Unnamed sources from retail channels claim that recent price drops of ultrabooks provided by the likes of Acer, Lenovo and HP are due to the upcoming launch of Intel's second-generation Ivy Bridge processors. Ultrabooks based on the new platform are expected to arrive shortly after Intel's CPU launch.
The reduction in price is obvious: to push the older 1st-genration models off store shelves to make way for the newer, spunkier models. This is nothing unusual, and typically a sign that the next-generation models are getting ready to invade retail shelves. That said, now would be a good time to purchase an ultrabook before the newer, pricier models arrive.
As DigiTimes points out, Acer's Aspire S3 HDD-equipped ultrabook was reduced to $799 USD here in the States. Lenovo and HP's ultrabook prices also saw a price cut, costing 25-percent and 21-percent less respectively. HP is reportedly geared up to launch its new ultrabook, the Envy Spectra 14, in Taiwan this week. Acer and Lenovo's new ultrabook offerings are scheduled to arrive in the second quarter of 2012.
Retail channel sources add that ultrabooks will probably not achieve Intel's goal of a 40-percent share of the notebook market by the end of 2012. But as more new ultrabooks begin to appear in the retail channel, the average price will quickly dip down into the $699-$799 USD realm in the second quarter.
Maybe Intel will grab its 40-percent of the notebook market in 2013 instead? Probably not if AMD has anything to say about it with the imminent release of the "ultrathin" form factor.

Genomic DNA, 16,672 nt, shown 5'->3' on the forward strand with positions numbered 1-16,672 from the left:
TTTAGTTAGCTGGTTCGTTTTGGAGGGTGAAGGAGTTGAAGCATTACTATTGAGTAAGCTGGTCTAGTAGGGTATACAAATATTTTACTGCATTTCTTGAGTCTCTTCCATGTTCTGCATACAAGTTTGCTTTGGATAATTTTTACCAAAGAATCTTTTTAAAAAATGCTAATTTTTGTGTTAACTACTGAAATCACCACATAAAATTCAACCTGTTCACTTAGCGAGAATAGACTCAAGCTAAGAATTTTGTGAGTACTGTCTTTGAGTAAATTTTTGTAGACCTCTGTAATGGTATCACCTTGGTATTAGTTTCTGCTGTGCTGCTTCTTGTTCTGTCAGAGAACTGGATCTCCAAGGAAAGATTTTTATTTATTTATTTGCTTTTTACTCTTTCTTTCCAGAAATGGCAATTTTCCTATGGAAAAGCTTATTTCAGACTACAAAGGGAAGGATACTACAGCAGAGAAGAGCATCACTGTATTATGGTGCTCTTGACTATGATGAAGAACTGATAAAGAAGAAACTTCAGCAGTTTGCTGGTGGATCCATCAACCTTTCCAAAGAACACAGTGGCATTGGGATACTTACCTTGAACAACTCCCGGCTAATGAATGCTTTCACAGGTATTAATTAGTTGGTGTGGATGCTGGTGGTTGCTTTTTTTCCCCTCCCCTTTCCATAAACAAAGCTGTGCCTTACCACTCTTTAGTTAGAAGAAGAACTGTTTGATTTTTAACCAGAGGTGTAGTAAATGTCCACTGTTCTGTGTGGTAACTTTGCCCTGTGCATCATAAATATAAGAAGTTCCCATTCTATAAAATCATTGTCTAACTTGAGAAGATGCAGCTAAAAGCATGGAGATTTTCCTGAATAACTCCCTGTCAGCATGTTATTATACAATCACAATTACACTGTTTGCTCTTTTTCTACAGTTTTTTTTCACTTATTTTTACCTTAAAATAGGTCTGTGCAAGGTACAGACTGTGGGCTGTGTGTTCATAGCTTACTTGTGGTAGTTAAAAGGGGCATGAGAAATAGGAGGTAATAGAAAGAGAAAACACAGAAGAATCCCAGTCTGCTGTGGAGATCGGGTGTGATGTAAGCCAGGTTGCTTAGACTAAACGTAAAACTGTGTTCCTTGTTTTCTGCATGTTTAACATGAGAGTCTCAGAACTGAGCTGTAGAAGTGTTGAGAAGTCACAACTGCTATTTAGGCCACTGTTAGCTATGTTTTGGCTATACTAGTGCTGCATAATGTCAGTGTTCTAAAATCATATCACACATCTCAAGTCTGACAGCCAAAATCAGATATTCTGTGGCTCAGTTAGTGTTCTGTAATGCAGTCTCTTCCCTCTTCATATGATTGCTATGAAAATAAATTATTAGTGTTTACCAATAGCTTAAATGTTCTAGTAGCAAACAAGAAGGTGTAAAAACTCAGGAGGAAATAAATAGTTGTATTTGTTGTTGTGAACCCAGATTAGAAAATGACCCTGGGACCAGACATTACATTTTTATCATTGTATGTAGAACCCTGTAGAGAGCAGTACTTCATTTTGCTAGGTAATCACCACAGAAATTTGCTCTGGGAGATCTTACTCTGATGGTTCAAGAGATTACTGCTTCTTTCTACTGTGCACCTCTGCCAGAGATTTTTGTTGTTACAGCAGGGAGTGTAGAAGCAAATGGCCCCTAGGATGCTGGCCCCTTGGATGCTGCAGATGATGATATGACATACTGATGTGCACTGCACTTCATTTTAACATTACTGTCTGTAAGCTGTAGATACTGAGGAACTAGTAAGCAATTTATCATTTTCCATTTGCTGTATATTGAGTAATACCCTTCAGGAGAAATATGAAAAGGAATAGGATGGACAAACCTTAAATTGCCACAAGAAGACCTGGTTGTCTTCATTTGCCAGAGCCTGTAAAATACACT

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But as more new ultrabooks begin to appear in the retail channel, the average price will quickly dip down into the $699-$799 USD realm in the second quarter.
Not bad, but still can't match heavier laptops for the same price. I don't care how much a laptop weighs as long as it's not more than 17'', it still doesn't fit in my pocket and therefore goes in the backpack.
bring on trinity!!!!Reply
all for the lower prices, but the problem is they have such utterly horrible cooling, sure they're thin but i'd rather have an extra pound or two and have decent cooling instead of having to shell out $50 for a decent coolerReply
amk-aka-PhantomNot bad, but still can't match heavier laptops for the same price. I don't care how much a laptop weighs as long as it's not more than 17'', it still doesn't fit in my pocket and therefore goes in the backpack.Reply
You can't use a 17" laptop on a normal lecture hall desk, in an airplane, on a train or even on your lap. It works fine as a movable desktop-replacement, but it just doesn't offer the mobility many people want from a laptop.
Being able to have your laptop with you at all times and use it anywhere is of much larger benefit to most people than a larger display or more performance.
Whatever happened to the $349 ~12" models that were respectable? I guess gotta dig for low-end AMD models, but at least they are good bag for the buck!Reply
Probably a drop in prices after the hype has died down.Reply
Tbh, if the thunderbolt gfx card idea could actually power the laptop screen, instead of requiring a seperate screen. I see no need for an 'ultra' book.
If you want to combine laptop portability with desktop power, you're better off having a dock system where the laptop can use additional resources, instead of having a laptop that fails at being a laptop.
I'll buy an ultrathin if it costs less than $600Reply
2nd gen Ivy Bridge launch? Did I miss the 1st gen launch??Reply
Don't really see the practical point of "ultrathin" laptops. First of, the cooling suffers compared to other thicker laptops. Second, in correlation to the cooling, you have a higher chance of bottlenecking, performance drops, etc. Oh and the health experts say that hot laptops are bad for your legs... If they can convince me that ultrathin laptops can compete with something like a Dell Precision M6600 or even a laptop that's not as expensive then I might consider buying one. As for the mobility, many laptops come with 15 in screen anyways, and honestly, just get a backpack; it's not that clunky.Reply
Wait, when was Ivy Bridge launched??? Was I in a coma for a couple years?Reply